The Washington Post's weekly Saturday feature on "Iraq War Casualties" has consistently listed a "maximum count" of Iraqi civilian deaths that is dramatically lower than the likely civilian death tolls assessed through surveys of the Iraqi public.
In the most recent edition of this feature (10/25/08) which the Post has been publishing as a chart in the Saturday newspaper since August 2, the Post offers a "maximum count" of 96,719 Iraqi civilian deaths. Yet as the Post itself acknowledged in a footnote to its chart on June 15, 2007, there are studies that put the Iraqi death toll much higher: A 2006 survey by Iraqi physicians and overseen by the Johns Hopkins Bloomberg School of Public Health estimated over 600,000 killed at the time.
The source the Post cites for its "maximum count" of Iraqi civilian deaths is based on casualty reports from the group Iraq Body Count, which bases its figures on violent civilian deaths that are reported in media outlets and, when possible, by other NGO and official sources. While the group's figures represent a serious effort to document reported Iraq deaths, they are much lower than the death tolls assessed through surveys of the Iraqi public--the standard method for assessing casualties of large-scale wars or disasters.
Both the 2006 Johns Hopkins study and an earlier study conducted by Johns Hopkins (both published in the peer-reviewed British medical journal Lancet, 10/28/04, 10/11/06) estimated a death toll several times larger than that of Iraq Body Count; the more recent Lancet estimate found 601,027 "excess" deaths from violence in Iraq. A more recent survey conducted in August 2007 by the British polling firm Opinion Research Business (ORB) estimated 1.2 million excess violent deaths in Iraq since the U.S.-led invasion. And an investigation by the U.N.'s World Health Organization and the Iraqi Health Ministry found, as the Washington Post reported (1/10/08), that "151,000 Iraqis died from violence in the three years following the U.S.-led invasion of the country."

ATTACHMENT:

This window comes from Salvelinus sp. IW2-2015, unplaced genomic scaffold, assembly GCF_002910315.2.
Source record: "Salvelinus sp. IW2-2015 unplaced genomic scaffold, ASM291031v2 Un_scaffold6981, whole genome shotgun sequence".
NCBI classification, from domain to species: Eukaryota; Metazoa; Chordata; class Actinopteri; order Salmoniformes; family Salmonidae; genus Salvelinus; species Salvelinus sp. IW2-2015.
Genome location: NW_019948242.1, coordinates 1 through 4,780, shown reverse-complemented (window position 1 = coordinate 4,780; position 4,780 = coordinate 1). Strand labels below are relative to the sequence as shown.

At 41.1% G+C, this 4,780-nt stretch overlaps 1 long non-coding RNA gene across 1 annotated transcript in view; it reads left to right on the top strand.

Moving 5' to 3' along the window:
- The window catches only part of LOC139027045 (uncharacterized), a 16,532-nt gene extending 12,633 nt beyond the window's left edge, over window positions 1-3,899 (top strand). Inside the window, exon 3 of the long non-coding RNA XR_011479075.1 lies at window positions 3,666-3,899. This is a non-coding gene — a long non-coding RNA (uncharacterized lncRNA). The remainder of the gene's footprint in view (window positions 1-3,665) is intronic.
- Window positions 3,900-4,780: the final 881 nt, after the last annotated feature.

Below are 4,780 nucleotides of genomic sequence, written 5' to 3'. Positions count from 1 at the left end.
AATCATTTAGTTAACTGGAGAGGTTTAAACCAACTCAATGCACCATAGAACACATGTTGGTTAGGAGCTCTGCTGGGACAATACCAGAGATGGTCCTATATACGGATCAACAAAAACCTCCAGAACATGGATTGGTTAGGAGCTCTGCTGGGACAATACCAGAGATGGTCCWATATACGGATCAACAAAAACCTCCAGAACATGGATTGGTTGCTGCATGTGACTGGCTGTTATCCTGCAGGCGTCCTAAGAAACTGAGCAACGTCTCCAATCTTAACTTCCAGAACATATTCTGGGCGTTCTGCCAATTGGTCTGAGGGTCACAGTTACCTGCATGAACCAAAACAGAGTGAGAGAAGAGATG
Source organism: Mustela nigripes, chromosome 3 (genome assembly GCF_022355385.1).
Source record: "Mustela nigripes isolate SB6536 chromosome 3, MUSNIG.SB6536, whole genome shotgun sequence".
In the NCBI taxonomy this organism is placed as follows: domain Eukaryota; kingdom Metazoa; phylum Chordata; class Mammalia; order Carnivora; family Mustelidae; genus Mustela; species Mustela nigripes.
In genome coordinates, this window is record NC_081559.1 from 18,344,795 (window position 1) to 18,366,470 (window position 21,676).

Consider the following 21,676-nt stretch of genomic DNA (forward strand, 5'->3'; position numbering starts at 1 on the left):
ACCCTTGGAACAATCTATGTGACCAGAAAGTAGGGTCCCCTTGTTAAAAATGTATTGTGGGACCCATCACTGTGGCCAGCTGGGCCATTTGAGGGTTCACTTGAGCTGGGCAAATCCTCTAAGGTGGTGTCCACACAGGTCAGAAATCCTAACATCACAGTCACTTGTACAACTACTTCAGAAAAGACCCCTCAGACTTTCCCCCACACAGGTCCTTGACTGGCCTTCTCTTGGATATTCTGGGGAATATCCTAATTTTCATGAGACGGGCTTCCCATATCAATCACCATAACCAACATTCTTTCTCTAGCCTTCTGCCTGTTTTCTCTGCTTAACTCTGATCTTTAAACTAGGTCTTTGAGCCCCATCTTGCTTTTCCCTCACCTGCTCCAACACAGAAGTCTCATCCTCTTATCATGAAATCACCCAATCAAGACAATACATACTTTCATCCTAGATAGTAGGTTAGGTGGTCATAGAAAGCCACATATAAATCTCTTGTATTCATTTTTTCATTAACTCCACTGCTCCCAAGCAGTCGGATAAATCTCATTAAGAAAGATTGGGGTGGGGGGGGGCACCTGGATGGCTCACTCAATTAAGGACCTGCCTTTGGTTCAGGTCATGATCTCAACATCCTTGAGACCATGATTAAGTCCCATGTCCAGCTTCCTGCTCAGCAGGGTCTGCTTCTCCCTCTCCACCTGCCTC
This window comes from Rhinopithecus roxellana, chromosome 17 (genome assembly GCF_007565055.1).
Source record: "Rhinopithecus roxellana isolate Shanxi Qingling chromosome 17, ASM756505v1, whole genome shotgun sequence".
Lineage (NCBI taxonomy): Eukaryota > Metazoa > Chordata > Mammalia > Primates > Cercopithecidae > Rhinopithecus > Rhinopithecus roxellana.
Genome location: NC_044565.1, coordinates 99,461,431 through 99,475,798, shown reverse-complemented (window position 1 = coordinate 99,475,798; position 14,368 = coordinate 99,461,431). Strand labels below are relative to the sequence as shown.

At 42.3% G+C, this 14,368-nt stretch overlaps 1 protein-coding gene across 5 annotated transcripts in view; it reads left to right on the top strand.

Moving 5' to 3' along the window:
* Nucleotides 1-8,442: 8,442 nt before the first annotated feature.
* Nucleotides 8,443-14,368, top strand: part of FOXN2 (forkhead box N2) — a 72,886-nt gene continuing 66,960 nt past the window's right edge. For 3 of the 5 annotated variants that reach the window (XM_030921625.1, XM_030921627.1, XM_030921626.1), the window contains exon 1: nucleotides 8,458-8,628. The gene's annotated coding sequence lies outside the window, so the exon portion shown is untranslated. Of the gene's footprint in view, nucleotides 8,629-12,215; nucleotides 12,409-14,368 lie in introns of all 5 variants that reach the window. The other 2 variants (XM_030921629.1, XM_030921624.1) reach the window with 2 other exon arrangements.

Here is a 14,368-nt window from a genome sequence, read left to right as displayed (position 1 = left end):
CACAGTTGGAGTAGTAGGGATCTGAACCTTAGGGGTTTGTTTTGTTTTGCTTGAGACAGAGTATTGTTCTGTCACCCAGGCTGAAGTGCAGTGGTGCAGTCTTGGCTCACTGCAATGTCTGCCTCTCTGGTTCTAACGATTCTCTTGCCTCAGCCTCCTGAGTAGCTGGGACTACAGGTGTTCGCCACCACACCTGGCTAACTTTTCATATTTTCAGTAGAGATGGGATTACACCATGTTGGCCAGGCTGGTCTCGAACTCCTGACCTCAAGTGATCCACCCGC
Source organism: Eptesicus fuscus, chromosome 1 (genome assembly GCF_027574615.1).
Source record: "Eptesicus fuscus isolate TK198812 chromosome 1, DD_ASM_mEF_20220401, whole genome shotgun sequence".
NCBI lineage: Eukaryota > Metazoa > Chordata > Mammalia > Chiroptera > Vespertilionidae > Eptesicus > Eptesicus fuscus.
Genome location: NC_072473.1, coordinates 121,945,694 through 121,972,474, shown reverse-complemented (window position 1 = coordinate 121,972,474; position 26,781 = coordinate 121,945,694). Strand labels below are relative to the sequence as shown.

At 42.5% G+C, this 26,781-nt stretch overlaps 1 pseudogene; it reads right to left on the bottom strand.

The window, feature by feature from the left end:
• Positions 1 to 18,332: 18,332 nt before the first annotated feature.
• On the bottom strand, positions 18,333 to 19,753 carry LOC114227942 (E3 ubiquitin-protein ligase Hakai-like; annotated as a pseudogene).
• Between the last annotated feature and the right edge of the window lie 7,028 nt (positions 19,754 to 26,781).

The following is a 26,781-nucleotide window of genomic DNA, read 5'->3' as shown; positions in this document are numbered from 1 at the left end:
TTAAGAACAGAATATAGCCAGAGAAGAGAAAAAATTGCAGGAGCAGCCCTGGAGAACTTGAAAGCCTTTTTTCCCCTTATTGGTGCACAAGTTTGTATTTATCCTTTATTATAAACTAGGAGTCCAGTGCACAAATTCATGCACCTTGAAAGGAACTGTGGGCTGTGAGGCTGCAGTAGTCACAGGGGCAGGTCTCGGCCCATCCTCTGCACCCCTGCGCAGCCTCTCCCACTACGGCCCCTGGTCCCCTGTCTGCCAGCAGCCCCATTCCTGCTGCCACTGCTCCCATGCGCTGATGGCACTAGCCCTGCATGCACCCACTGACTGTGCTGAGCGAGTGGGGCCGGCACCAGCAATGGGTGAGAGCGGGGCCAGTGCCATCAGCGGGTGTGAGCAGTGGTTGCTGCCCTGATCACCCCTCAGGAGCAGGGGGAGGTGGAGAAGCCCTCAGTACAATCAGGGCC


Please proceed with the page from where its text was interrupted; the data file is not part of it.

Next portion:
These estimates do not distinguish between civilians and combatants, but given that the U.S. government estimated that the U.S. and its allies had killed 19,000 insurgents by September 2007 (USA Today, 9/27/07), it's clear that civilians make up the vast bulk of the deaths found in these surveys. And these surveys are all at least a year old; the WHO survey in particular was conducted before the most violent extended period of the war.
It's hard to see why you wouldn't include both civilian and combatant deaths when attempting to measure the effects of a war. But even if the Post wanted to count only civilians, the surveys indicate that 88,000-96,000 is almost certainly a very serious underestimation.
Why, then, does the Post opt to refer only to the lowest figures available for Iraq casualties? And why does the paper use the misleading label "maximum count" to refer to the 96,719 deaths recorded by Iraq Body Count? Iraq Body Count used to label the top of its range of reported deaths as its "maximum" number, but no longer seems to do so; its website notes, "Gaps in recording and reporting suggest that even our highest totals to date may be missing many civilian deaths from violence."
Given that over a year ago, the Post mentioned the Lancet’s death toll estimate of over 600,000, it should stop referring to a figure six times lower as the “maximum count.” If the Post insists on relying on the Iraq Body Count’s admitted underestimate of Iraq deaths, it should convey the statistical differences between the different estimates with a sentence to the effect of, "Household surveys in Iraq suggest likely Iraqi death tolls 2 to 10 times greater than this count."
Instead, the paper seems to be opting to use the lowest range it can find.
Ask the Washington Post to clarify its "Iraq War Casualties" feature to convey the true range of estimates of Iraqi deaths since the invasion.
Deborah Howell, Ombud
Scott Wilson, Foreign Editor